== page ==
Learning

The Learning channel contains all the materials you need to help you learn about math and other challenging subjects of study. Explore the fun and free learning materials in this section.

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The coronavirus is forcing many parents to form at-home 'learning pods.' But who could potentially benefit from these and who could be left behind?

By Carrie Whitney, Ph.D.

Jane Elliott has been exposing racist thinking for more than 50 years through her ground-breaking exercise using eye color. Some think her methodology is too harsh. She couldn't care less.

By John Donovan

Deaf and blind from a fever as a baby, Helen Keller overcame her limitations to lead a life of inspiration and courage. How was she able to learn to communicate?

By John Donovan

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Fellow graduates, as you go forward and seize the day, we pause to consider some less-clichéd and far more memorable commencement speeches given over the years, including one that made graduates wealthier.

By Laurie L. Dove

Defining plagiarism is not always cut-and-paste easy. But it usually involves deliberately passing off somebody else's original expression or creative ideas as one's own.

By John Donovan

Cramming for a test might help you pass, but it doesn't provide long-term learning and that's the problem.

By Carrie Whitney, Ph.D.

How does Oxford choose the Word of the Year and what, if anything, does it say about us?

By Loraine Fick

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The College Board wants AP World History courses to cover material from the year 1450 on. The rest, well, is history.

By John Donovan

Free kids books that come out of a vending machine? Yes, please!

By Yves Jeffcoat

The country music superstar gave away her 100 millionth book and was honored by the U.S. Library of Congress.

By Kristen Hall-Geisler

Think you're a visual learner? How about auditory? Sorry, that's preference; education is best tailored to the subject matter, not the student.

By Jesslyn Shields

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It might not be sophisticated, but some people with dyslexia say it's the only typeface they can read.

By Jesslyn Shields

A new study pitted touch-typists against people using a hunt-and-peck style. Guess what they found.

By Karen Kirkpatrick

New research shows kids learn science best when we show them the failures and personal struggles that led to the astronomical successes.

By Jesslyn Shields

A solid education should include computer science and tech literacy. Kids who code develop skills for a digital economy, and also attitudes needed to succeed elsewhere.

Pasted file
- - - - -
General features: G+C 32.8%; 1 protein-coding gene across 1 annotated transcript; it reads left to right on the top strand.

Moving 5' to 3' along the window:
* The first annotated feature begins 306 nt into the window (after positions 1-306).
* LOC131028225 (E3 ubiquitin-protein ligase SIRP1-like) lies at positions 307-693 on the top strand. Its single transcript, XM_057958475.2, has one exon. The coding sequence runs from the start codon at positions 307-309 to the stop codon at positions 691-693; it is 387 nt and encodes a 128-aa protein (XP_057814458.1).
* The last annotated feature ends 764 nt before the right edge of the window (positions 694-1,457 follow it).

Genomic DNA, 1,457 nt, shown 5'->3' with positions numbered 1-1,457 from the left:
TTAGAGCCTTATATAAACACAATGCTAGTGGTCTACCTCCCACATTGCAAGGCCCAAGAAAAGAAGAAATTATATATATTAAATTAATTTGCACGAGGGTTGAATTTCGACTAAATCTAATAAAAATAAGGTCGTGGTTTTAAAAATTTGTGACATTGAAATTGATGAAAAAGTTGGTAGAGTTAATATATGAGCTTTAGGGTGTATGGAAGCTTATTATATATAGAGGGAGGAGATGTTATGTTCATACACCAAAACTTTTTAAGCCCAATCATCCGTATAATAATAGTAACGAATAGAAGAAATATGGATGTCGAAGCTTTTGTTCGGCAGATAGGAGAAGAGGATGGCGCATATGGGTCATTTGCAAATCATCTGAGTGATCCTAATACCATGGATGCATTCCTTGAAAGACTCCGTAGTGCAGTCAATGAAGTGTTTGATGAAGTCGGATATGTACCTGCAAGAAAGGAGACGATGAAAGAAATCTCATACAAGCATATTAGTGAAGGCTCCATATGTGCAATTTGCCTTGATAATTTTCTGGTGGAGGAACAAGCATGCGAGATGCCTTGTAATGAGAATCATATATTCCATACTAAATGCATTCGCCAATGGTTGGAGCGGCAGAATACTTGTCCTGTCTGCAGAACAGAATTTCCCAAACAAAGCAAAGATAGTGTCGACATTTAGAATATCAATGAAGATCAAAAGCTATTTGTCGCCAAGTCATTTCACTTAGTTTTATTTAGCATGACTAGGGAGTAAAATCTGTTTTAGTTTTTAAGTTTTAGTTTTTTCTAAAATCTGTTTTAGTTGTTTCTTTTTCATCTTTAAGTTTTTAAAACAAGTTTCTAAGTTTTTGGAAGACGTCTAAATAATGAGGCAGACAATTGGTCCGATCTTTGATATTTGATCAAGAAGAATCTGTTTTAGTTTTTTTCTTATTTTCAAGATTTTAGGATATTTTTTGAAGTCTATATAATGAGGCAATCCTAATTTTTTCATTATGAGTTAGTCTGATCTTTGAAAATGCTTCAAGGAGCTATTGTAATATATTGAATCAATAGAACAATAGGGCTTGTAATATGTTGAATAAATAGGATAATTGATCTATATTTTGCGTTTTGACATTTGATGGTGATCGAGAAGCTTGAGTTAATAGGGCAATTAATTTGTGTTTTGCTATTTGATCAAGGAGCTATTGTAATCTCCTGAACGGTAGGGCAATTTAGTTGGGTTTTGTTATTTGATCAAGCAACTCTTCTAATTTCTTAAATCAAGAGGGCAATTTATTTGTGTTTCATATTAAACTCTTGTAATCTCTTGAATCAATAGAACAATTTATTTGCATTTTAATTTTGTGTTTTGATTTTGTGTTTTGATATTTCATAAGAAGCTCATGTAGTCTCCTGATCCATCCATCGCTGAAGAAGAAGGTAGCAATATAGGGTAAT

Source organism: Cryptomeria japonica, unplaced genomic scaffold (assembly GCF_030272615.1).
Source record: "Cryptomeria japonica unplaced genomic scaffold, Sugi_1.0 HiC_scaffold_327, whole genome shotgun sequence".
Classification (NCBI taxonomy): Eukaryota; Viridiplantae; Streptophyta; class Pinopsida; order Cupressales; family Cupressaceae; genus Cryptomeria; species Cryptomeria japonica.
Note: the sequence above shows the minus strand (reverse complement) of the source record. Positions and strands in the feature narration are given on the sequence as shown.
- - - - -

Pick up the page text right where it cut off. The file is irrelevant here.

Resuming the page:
By Laurie L. Dove

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From American Girl dolls to animal pelts to car repair tools, you may be surprised at the free stuff you can borrow from the library

By Dave Roos

Whether it's tag, jumping rope or playing with dolls, kids in every part of the world, and in every generation, play. Philosophers and psychologists say they do it for more reasons than just having fun. But the future of play may be in jeopardy.

By Yves Jeffcoat

TED talks are so popular, they've been spoofed in commercials, with speakers sporting wireless headphones against a black background. At 18 minutes each, how did these talks go viral?

By Dave Roos

Students have been taught via long distance for centuries, long before the birth of personal computers. Here's where the first distance learning courses began.

By Sara Elliott

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Seems like everybody in the world is signed up for a MOOC (massive open online course). But how many students actually finish their courses?

By Sara Elliott

Seems like lending out ebooks should be a relatively simple matter for most libraries. But often, it's not. What are the challenges ebooks pose for libraries?

By Sara Elliott

Massive open online courses are the hot, new way to educate the masses. Will MOOCs make college obsolete?

By Sara Elliott

You have just finished that algebra MOOC from an Ivy League university. Awesome! But can you get college credit for your MOOC classes?

By Sara Elliott

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Want to ace that test? Skip the all-nighter and hit the sack to boost memory and learning.

By Bambi Turner

Education still mainly consists of an instructor talking to a group of students, the same as it's been for at least 1,000 years. But what if that model could be overturned for good? And we're not talking MOOCs but something much more personal.

By Beth Brindle